Looking at 1930s fashion illustrations or the leading ladies of the silver screen, one might question if there were women in “my size.” The ideal figure was tall and lean, as it was in the 1920s, but now with a defined upper waist and a small-medium size bust. Fashion illustrations emphasized these lines in unrealistic proportions. Women were drawn 3-4 times taller than her width, which would be physically impossible. Comparing illustrations to photographs of a woman in the 1930s, we can see major differences in how fashions realistically fit women of all sizes and ages.
Were there 1930s plus size fashions? Yes! Were there fashions for mature women? Yes? Short, tall, curvy? Yes, yes, yes! I have collected the following illustrations and photographs of women from average to “stout” sizes, young to old, and everything in between. I hope you find them inspiring to make or buy a 1930s wardrobe for yourself.
1930s Plus Size House Dresses
The simple house dress was identical for all ages and sizes. Small colorful prints in the wrap style Hooverette or the button down shirtwaist dress in dots or stripes dominated home fashions in the ’30s. The fit was loose and untailored, with an optional self-belt.
1930s Day Dresses
While many house dresses were worn out and about for shopping and visiting neighbors, it was more common for women to put on a day dress that featured a little more tailoring in the waist, bigger collars and trim around the neck, a belt, and richer fabrics. Women were more likely to wear a corset when going out, but not everyone did.
1930s Suits and Separates
Another going out option was to wear a 2 or 3 piece suit or ensemble of blouse, skirt, and matching jacket. Some dresses were sold with matching waist length jackets. Sporty knit ensembles had matching skirts and cardigans with a contrasting knit top.
1930s Party, Tea and Evening Dresses
Light and airy floral prints were a big deal in the 1930s. In the 1920s, stout women were told to avoid anything with ruffles or movement, but in the 1930s they were to embrace them. Likewise, evening dress materials continued to favor draped velvets and soft satins as long as they did not cling to the body. The cape top or flutter sleeve, as well as long sleeves, provided the coverage many women desired and the modestly dictated by current fashions.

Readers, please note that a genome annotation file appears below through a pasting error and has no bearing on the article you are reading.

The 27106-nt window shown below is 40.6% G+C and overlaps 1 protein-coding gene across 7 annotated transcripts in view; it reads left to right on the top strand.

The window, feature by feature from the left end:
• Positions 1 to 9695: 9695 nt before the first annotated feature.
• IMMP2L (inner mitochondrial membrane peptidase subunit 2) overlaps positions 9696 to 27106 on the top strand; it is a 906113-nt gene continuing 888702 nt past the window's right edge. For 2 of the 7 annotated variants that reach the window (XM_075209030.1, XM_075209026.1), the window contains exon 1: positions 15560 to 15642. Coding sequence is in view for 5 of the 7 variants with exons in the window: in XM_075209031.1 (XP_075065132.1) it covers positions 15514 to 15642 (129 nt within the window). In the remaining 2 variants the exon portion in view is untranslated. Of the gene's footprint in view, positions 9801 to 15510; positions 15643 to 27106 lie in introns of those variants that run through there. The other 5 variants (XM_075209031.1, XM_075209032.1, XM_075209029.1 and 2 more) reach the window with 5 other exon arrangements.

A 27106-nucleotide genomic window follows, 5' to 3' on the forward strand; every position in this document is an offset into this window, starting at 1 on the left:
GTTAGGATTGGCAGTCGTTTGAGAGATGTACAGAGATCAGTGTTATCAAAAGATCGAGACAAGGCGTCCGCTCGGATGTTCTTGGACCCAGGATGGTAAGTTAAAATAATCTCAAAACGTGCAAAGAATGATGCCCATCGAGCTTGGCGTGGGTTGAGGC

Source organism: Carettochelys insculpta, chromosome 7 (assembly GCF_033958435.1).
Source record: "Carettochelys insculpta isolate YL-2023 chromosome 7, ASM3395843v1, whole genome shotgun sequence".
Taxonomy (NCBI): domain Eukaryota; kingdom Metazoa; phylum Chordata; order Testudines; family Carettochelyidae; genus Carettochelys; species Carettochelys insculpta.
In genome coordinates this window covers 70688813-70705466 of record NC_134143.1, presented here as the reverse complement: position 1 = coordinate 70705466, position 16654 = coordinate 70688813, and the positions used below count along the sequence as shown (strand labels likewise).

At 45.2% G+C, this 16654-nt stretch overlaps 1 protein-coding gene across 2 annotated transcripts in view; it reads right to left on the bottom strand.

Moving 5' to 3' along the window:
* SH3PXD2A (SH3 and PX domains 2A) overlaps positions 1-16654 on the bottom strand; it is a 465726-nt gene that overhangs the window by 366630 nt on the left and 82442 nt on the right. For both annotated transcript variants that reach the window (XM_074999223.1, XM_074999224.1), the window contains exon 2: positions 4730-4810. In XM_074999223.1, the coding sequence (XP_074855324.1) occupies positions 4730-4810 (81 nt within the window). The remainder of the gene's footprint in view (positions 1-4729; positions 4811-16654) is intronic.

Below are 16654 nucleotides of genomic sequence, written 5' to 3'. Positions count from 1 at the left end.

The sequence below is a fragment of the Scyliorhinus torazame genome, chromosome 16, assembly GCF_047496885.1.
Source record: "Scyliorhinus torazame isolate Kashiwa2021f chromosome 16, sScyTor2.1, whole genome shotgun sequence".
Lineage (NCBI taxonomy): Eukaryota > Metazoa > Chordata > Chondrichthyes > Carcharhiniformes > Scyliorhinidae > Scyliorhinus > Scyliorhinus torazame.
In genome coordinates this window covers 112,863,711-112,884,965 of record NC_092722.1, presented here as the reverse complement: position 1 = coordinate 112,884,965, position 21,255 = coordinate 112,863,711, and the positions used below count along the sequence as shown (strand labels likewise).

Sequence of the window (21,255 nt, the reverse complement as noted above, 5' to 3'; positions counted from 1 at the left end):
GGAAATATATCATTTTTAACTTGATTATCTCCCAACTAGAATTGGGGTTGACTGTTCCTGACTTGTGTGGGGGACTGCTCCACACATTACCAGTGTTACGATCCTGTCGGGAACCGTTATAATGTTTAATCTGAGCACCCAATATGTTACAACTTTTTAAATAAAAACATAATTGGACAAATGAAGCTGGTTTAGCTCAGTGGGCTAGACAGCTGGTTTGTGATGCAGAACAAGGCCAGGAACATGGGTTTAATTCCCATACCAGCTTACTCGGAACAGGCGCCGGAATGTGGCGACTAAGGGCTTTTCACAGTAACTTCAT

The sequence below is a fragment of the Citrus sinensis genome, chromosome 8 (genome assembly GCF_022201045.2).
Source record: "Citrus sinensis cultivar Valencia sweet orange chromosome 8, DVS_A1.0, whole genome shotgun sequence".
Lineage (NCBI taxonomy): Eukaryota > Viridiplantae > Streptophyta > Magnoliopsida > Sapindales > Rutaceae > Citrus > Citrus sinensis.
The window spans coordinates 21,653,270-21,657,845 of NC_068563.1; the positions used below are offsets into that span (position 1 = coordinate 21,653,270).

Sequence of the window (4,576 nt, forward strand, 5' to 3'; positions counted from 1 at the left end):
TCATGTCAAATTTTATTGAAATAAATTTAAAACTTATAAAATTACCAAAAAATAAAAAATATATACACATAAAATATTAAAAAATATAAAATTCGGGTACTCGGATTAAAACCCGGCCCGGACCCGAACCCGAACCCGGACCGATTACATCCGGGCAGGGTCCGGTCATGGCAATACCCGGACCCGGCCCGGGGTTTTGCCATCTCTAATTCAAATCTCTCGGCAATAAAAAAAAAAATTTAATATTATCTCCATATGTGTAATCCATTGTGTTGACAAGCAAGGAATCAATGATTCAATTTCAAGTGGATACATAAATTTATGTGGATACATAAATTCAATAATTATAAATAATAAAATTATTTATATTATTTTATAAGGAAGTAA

1930s Casual Fashion
Finding images of average to plus size ladies in casual /summer/pant outfits proved rather difficult. Retailers were not making them, so most women had to sew fun beach pajamas and knit swimsuits for themselves. Shop beach pajamas here.
This and That
A few more pictures of clothing and lingerie to complete out your 1930s wardrobe.
Where to Shop for 1930s Clothing and Patterns
1930s Plus Size Dresses – My curated page of 1930s inspired dresses available in plus size range from spring floral tea dresses (in style now) to elegant Art Deco evening gowns. Day dresses are much harder to find but with a belt and a vintage hat almost any tea length or midi length, simple dress can look 30s enough.
Wide shoes – All vintage decades of wide size shoes can be found here. For the 1930s look at low heel oxfords, T-straps, Mary Janes, and simple pumps.
1930s Sewing Patterns– My curated collection of 1930s sewing patterns. Some are marked “plus-size” to help narrow down the choices. New Vintage Lady is the only brand that specializes in plus size patterns for the 1930s and 1940s.
1930s Colors and Fabrics– Research fashion colors, patterns and fabrics used in fashion in the 1930s.
More 1930s clothing – Everything else you may need can be found here. Ask us for help if you don’t find what you need.
Debbie Sessions has been teaching fashion history and helping people dress for vintage themed events since 2009. She has turned a hobby into VintageDancer.com with hundreds of well researched articles and hand picked links to vintage inspired clothing online. She aims to make dressing accurately (or not) an affordable option for all. Oh, and she dances too.